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Throwing a Staff Christmas Party??

With the well earned December/January holiday season upon us, many of you will be planning to reward staff with a celebratory party or event.  However, there are important issues to consider, including  the possible FBT and income tax implications of providing ‘entertainment’ (including Christmas parties) to your staff and clients.

Rewarding staff at this time of year is common place for lot’s of businesses, and the last thing we want to dampen the holiday vibe is tax implications so read below for our top tips to make sure you get no nasty FBT surprises.

FBT is a tax payable by employers who provide benefits to their employee’s for non cash related benefits, in addition to their wages. And while the ATO recognises that irregular benefits may not be subject to FBT via the minor benefit exemption, it pays to make sure you’re clear on your FBT position prior to splashing out for your staff Christmas party.

Tax implications to be aware of when throwing a Christmas party:

1. FBT and ‘entertainment’:

Under the FBT Act, employers must choose how they calculate their FBT meal entertainment liability, most use either the ‘actual method’ or the ’50/50 method’.

Under the actual method, entertainment costs are normally split up between employees (and their family) and non-employees (e.g., clients and suppliers).

Such expenditure on employees is deductible and liable to FBT.  Expenditure on non-employees is not liable to FBT and not tax deductible.

 

2. What is the 50/50 method?

Rather than apportion meal entertainment expenditure on the basis of actual attendance by staff, etc., many employers choose to use the more simple 50/50 method.

Under this method (irrespective of where the party is held or who attends) – 50% of the total expenditure is subject to FBT and 50% is tax deductible.

However, the following traps must be considered:

  • even if the function is held on the your premises – food and drink provided to employees is not exempt from FBT;
  • the minor benefit exemption cannot apply; and
  • the general taxi travel exemption (for travel to or from the employer’s premises) also cannot apply.

 

3. What is the Minor Benefit Exemption?

The minor benefit exemption provides an exemption from FBT for most benefits of ‘less than $300’ that are provided to employees (and their family/associates) on an infrequent and irregular basis.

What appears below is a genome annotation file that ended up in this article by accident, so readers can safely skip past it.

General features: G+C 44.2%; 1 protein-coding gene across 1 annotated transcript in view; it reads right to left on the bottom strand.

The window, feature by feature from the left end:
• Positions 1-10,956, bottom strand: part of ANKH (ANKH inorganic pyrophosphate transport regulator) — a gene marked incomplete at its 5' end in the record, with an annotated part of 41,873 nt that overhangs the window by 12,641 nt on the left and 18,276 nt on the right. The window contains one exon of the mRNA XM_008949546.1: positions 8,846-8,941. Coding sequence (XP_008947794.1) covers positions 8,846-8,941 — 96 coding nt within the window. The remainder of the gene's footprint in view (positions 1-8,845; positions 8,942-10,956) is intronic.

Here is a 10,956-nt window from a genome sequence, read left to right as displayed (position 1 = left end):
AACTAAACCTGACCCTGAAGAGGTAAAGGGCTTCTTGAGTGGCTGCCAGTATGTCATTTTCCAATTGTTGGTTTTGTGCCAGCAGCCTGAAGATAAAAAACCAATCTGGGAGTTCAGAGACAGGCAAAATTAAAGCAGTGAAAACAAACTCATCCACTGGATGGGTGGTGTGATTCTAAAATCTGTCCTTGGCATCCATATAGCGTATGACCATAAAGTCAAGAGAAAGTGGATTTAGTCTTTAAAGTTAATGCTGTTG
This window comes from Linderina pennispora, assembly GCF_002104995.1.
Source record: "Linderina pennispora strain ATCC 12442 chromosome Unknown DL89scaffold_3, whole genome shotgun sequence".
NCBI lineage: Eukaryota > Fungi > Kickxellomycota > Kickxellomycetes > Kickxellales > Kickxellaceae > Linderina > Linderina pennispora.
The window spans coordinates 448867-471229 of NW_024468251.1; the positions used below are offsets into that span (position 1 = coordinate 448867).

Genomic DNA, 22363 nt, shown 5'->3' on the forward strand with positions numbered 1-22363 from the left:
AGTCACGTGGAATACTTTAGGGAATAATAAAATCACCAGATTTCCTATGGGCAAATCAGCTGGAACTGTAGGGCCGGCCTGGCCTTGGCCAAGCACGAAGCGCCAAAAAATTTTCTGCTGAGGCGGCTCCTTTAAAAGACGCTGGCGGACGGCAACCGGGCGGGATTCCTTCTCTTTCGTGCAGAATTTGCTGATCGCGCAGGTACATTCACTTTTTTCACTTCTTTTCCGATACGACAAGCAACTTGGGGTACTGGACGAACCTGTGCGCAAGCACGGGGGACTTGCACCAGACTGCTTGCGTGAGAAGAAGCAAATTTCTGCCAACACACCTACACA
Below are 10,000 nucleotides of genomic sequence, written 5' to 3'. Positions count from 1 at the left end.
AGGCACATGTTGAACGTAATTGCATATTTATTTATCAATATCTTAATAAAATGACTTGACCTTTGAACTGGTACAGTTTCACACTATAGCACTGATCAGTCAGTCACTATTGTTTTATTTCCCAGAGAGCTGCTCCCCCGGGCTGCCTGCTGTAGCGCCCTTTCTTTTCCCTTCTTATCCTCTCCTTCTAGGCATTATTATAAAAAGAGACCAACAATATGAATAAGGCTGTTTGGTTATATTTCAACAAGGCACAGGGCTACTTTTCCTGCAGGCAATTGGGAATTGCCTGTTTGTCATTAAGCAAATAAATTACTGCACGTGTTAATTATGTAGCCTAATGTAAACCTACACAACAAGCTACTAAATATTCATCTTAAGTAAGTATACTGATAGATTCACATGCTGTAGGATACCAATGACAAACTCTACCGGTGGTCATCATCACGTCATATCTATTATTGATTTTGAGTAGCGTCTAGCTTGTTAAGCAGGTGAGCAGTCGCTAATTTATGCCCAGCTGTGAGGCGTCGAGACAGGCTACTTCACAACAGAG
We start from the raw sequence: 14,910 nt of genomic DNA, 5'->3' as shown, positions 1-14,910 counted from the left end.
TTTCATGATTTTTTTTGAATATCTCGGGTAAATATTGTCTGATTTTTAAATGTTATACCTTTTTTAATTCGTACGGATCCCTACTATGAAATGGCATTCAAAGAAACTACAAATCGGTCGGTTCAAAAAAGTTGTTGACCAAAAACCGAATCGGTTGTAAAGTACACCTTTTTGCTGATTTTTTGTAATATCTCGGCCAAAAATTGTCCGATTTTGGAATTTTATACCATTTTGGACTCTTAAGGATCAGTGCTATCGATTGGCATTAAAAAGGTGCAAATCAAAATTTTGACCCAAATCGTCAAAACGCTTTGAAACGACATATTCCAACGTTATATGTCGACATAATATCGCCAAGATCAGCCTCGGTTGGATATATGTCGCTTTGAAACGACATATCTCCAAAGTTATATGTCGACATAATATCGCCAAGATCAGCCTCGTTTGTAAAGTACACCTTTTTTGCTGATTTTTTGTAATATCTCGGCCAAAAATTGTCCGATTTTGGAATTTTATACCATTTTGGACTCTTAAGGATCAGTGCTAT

The ATO accepts that different benefits provided at, or about, the same time (such as a Christmas party and gift) are not added together when applying this threshold.

However, entertainment expenditure that is FBT exempt is also not deductible.

And ‘less than’ $300 means no more than $299.99!  A $300 gift to an employee will be caught for FBT, whereas a $299 gift may be exempt.

 

Example: Staff Christmas Party

An employer holds a Christmas party for its employees and their spouses – 40 attendees in all.

The cost of food and drink per person is $250 and no other benefits are provided.

If the actual method is used:

  • For all 40 employees and their spouses – no FBT is payable (i.e., by applying the minor benefit exemption), however, the party expenditure is not tax deductible.

If the 50/50 method is used:

  • The expenditure is $10,000, so $5,000 (i.e., 50%) is liable to FBT and tax deductible.

 

What Next?

If you’re throwing a party and not sure what this means for your particular business – get in touch with us and we can have a chat.

You can check out more information here on the ATO website.

SIMMONS LIVINGSTONE & ASSOCIATES GENERAL ADVICE WARNING This information is of a general nature only and neither represents nor is intended to be specific advice on any particular matter. Simmons Livingstone & Associates and Infocus Securities Australia Pty Ltd strongly suggest that no person should act specifically on the basis of the information contained herein but should seek appropriate professional advice based upon their own personal circumstances.

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